Pope Focuses on Divine Mercy in Mass for Armenians

Catholic Communications, Sydney Archdiocese,
13 Apr 2015

Pope Francis welcomes the head of Armenia's Orthodox Church

On Divine Mercy Sunday, the second Sunday after Easter, Pope Francis celebrated Solemn Mass for the Centenary of the Armenian Martyrdom.

During the Liturgy, the Holy Father proclaimed the great Armenian Saint Gregory of Narek a Doctor of the Universal Church.

Pope Francis processed into the Basilica of Saint Peter flanked by the Catholicos Karekin II and Aram I of the Armenian Apostolic Church, with the Patriarch Catholicos Nerses Bedros XIX a few paces ahead. Patriarch Nerses concelebrated Mass with the Holy Father.

Leaders of the Armenian Church during the Mass with Pope Francis

Greeting the Armenian faithful who had come to Rome for the event, Pope Francis spoke out against cruelty, recalling the occasions when he had previously spoken of "a third world war" being fought piecemeal, a war "in which we daily witness savage crimes, brutal massacres and senseless destruction." He said; "....we are experiencing a sort of genocide created by a general and collective indifference, by the complicit silence of Cain…"

Pope Francis noted three "massive and unprecedented tragedies" of the twentieth century, the first of which was the "Great Crime," the systematic massacre of Armenian Christians who were slaughtered because of their faith. The atrocities of the Nazis and the Communists, along with other mass killings, makes it seem as if "humanity is incapable of putting a halt to the shedding of innocent blood… We have not yet learned," he said, "that 'war is madness,' a 'senseless slaughter.'"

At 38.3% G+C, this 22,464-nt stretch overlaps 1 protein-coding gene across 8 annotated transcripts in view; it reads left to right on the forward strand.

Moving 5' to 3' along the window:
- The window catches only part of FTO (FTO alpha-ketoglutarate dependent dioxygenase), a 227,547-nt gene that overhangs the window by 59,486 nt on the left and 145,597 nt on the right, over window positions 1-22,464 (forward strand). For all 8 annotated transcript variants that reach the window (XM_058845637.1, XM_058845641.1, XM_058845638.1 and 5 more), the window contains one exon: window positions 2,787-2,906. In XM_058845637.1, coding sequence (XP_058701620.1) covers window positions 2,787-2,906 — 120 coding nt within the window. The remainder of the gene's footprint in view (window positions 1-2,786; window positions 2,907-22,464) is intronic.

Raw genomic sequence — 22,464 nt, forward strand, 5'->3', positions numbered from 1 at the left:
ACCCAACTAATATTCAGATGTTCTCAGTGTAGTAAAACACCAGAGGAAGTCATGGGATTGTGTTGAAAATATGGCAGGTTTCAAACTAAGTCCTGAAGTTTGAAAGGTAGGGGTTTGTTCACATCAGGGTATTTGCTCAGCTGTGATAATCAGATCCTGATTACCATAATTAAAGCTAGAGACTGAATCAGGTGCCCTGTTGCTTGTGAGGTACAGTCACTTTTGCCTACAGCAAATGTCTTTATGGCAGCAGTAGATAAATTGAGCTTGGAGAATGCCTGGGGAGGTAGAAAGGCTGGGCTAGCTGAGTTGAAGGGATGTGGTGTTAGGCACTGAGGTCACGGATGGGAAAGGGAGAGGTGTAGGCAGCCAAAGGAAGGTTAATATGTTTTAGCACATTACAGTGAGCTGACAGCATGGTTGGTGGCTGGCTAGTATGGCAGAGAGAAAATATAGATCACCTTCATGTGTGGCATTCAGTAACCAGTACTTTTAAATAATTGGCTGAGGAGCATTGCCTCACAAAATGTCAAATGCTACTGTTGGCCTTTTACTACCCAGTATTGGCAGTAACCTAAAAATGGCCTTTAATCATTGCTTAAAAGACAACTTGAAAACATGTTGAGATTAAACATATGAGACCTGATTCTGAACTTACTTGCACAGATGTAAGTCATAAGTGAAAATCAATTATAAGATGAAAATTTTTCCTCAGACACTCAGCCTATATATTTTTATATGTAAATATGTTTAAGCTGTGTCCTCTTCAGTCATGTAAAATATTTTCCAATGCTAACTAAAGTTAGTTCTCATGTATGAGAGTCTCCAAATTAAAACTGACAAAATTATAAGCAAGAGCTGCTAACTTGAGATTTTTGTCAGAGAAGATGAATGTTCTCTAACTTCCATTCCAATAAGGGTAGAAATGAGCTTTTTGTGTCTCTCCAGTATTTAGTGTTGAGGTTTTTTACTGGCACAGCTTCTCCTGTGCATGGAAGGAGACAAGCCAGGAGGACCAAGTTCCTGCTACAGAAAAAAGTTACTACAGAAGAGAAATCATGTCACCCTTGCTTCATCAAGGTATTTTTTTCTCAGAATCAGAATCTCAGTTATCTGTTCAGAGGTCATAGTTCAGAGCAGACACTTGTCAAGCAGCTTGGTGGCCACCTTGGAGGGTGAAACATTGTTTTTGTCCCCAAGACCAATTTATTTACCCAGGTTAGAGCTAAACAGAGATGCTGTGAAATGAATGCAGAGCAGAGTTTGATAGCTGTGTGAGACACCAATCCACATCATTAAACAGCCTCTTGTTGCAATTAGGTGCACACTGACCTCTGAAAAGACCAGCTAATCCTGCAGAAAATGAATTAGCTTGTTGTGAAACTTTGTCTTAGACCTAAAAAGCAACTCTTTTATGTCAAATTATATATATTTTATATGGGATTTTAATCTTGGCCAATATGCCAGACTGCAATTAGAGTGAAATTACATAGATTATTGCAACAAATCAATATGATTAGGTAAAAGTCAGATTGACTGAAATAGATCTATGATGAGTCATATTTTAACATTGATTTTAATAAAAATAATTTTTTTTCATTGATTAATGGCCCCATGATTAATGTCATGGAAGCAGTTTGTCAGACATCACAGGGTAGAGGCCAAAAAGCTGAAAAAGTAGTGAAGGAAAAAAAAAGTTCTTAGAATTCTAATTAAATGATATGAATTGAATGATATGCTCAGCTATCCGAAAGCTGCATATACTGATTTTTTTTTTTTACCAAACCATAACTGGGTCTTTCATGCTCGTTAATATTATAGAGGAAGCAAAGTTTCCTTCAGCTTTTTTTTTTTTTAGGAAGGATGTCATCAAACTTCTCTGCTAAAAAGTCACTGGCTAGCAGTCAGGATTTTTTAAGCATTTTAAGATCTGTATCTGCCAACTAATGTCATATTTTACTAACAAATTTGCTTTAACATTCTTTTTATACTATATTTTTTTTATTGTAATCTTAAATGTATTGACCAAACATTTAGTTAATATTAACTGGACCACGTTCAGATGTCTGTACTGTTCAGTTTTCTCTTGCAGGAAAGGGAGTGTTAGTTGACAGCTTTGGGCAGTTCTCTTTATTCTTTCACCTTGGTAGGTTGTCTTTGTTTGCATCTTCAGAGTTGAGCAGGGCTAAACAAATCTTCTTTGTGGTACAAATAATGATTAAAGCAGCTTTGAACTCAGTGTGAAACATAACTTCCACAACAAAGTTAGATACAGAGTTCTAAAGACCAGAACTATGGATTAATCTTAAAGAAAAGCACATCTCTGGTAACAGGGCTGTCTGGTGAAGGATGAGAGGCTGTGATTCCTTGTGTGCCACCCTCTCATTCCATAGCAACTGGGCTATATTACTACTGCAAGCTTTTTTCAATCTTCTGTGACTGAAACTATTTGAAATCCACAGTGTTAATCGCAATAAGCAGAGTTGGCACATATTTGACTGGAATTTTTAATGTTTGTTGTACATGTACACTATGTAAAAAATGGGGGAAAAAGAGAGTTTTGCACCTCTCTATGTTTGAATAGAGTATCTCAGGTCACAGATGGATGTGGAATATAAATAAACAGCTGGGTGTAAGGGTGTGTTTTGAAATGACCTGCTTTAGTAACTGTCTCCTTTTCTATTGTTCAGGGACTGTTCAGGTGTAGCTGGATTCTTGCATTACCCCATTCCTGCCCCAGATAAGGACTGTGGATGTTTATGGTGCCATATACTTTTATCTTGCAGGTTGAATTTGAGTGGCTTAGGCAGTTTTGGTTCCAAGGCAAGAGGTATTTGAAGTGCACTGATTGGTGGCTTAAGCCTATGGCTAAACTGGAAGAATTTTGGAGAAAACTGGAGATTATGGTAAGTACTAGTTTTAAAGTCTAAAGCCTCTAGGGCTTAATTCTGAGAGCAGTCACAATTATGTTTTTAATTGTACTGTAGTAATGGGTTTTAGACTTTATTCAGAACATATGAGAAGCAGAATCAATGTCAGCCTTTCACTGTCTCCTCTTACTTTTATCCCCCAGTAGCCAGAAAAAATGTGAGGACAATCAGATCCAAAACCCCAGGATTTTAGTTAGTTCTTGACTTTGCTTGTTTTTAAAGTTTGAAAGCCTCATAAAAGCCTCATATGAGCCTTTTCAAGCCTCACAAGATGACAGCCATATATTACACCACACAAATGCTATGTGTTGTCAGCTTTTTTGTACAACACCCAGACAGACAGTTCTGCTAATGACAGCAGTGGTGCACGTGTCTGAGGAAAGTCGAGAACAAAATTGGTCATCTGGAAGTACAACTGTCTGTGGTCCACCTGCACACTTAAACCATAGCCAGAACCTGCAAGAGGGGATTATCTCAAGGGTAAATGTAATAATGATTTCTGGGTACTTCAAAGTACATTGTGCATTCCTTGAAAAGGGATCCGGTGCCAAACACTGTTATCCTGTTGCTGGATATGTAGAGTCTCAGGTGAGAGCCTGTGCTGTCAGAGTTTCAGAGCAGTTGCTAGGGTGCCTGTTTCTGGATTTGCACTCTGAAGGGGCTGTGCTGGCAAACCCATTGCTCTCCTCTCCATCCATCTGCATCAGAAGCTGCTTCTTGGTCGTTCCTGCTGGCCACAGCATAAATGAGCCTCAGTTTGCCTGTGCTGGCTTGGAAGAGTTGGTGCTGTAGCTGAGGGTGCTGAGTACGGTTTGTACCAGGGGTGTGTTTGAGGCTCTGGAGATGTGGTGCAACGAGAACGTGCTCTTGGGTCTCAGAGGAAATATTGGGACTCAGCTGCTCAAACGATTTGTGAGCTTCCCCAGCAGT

Clergymen attend the Armenian-rite Mass

It is necessary, and even a duty, he said, to recall these events, notably the massacre of the Armenians, "with hearts filled with pain, but at the same time with great hope in the risen Christ."

The Mass also marked the 100th anniversary of the beginning of the Medz Yeghern, in which as many as 1.5 million Armenians perished under the Ottoman Empire around 1915, the time of World War I and an event widely viewed by scholars as the first genocide of the 20th century.

However Turkey has always denied the genocide took place, insisting the toll has been inflated and that those killed were victims of civil war and unrest.

Turkey was quick to protest following the Pope's words saying the comments were far from historical and judicial facts, adding " religious offices are not places to incite hatred and revenge with baseless accusations". Turkey recalled its Ambassador to the Holy See.

Pope Francis' comments on Armenian genocide upset Turkey

The Armenian President Serzh Sarksyan said;" We are deeply grateful to His Holiness Pope Francis for the idea of this unprecedented liturgy...which symbolises our solidarity with the people of the Christian world."

Pope Francis said the genocide continues today against Christians "who, on account of their faith in Christ or their ethnic origin, are publicly and ruthlessly put to death - decapitated, crucified, buried alive - or forced to leave their homeland."

For the Pope's address and homily and